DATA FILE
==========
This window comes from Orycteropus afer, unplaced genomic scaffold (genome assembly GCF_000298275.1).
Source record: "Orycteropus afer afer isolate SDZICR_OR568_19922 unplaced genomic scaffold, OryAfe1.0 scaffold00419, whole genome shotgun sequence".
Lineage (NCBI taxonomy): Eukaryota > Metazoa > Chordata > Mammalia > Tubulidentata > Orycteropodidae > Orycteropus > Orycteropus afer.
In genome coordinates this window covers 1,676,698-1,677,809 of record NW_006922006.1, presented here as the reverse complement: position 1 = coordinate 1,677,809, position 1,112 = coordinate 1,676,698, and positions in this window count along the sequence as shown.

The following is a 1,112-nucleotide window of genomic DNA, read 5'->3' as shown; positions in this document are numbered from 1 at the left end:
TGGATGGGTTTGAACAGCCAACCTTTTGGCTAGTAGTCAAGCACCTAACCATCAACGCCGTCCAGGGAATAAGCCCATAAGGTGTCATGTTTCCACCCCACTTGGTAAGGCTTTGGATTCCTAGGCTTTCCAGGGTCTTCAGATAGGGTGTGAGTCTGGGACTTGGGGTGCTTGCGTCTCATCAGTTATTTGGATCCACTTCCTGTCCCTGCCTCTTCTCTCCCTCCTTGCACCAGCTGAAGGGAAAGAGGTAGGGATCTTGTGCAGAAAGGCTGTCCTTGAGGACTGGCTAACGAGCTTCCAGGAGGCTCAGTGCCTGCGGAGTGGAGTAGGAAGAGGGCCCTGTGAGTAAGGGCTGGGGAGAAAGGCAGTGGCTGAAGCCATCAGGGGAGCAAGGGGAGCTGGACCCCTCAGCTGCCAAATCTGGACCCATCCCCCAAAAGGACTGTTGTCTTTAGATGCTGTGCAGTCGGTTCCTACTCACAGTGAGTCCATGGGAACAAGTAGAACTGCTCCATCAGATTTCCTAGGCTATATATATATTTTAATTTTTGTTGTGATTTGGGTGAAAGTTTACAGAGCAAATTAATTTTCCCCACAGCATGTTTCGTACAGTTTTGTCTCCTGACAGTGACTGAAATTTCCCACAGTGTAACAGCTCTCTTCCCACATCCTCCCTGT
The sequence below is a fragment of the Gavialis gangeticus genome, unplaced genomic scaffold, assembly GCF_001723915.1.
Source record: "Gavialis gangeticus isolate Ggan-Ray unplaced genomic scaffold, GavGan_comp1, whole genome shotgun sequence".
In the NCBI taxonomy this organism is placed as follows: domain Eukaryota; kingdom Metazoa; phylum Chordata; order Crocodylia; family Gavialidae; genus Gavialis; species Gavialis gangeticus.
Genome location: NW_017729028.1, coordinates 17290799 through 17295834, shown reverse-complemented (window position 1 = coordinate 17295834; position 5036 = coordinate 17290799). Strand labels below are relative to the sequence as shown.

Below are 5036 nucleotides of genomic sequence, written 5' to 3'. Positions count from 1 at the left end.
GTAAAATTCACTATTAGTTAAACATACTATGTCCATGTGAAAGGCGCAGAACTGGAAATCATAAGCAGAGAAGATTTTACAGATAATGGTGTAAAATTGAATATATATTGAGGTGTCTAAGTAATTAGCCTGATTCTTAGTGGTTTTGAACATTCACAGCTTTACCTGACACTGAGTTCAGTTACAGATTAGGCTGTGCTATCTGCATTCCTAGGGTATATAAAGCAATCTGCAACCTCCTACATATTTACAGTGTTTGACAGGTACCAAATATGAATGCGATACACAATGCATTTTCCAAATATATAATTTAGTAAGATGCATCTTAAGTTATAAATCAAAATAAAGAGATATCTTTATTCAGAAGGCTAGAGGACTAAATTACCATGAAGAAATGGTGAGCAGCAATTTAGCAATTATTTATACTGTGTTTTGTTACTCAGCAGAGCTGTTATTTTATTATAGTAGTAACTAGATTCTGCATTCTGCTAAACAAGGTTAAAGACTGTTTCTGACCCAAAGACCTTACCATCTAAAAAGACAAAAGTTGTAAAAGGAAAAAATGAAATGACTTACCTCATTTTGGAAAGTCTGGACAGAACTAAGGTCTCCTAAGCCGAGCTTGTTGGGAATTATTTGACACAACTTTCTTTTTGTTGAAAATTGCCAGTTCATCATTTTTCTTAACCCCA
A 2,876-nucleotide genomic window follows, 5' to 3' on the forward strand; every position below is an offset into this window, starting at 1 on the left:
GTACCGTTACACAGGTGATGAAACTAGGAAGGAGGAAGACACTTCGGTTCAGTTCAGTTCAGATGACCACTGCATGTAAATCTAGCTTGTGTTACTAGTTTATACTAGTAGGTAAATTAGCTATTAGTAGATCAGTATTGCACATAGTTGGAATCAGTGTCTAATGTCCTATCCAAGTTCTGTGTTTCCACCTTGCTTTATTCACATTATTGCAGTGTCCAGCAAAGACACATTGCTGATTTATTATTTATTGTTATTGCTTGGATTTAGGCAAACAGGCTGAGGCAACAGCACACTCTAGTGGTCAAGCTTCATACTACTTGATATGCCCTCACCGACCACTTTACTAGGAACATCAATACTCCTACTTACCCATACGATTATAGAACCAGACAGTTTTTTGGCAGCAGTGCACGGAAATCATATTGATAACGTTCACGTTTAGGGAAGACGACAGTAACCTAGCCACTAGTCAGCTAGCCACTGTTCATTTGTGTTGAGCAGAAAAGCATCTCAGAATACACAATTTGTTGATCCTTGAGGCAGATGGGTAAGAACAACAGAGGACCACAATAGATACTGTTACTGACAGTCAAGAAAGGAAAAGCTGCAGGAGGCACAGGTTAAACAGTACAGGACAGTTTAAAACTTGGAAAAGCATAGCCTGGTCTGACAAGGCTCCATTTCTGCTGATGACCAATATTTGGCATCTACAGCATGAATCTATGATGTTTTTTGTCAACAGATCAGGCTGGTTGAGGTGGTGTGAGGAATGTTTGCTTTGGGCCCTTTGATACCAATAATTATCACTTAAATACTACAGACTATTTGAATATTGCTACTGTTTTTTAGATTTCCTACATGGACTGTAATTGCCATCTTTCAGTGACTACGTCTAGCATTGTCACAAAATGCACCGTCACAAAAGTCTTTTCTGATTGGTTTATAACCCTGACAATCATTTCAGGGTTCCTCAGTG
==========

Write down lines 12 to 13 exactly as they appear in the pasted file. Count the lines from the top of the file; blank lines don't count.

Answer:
GTAAAATTCACTATTAGTTAAACATACTATGTCCATGTGAAAGGCGCAGAACTGGAAATCATAAGCAGAGAAGATTTTACAGATAATGGTGTAAAATTGAATATATATTGAGGTGTCTAAGTAATTAGCCTGATTCTTAGTGGTTTTGAACATTCACAGCTTTACCTGACACTGAGTTCAGTTACAGATTAGGCTGTGCTATCTGCATTCCTAGGGTATATAAAGCAATCTGCAACCTCCTACATATTTACAGTGTTTGACAGGTACCAAATATGAATGCGATACACAATGCATTTTCCAAATATATAATTTAGTAAGATGCATCTTAAGTTATAAATCAAAATAAAGAGATATCTTTATTCAGAAGGCTAGAGGACTAAATTACCATGAAGAAATGGTGAGCAGCAATTTAGCAATTATTTATACTGTGTTTTGTTACTCAGCAGAGCTGTTATTTTATTATAGTAGTAACTAGATTCTGCATTCTGCTAAACAAGGTTAAAGACTGTTTCTGACCCAAAGACCTTACCATCTAAAAAGACAAAAGTTGTAAAAGGAAAAAATGAAATGACTTACCTCATTTTGGAAAGTCTGGACAGAACTAAGGTCTCCTAAGCCGAGCTTGTTGGGAATTATTTGACACAACTTTCTTTTTGTTGAAAATTGCCAGTTCATCATTTTTCTTAACCCCA
A 2,876-nucleotide genomic window follows, 5' to 3' on the forward strand; every position below is an offset into this window, starting at 1 on the left: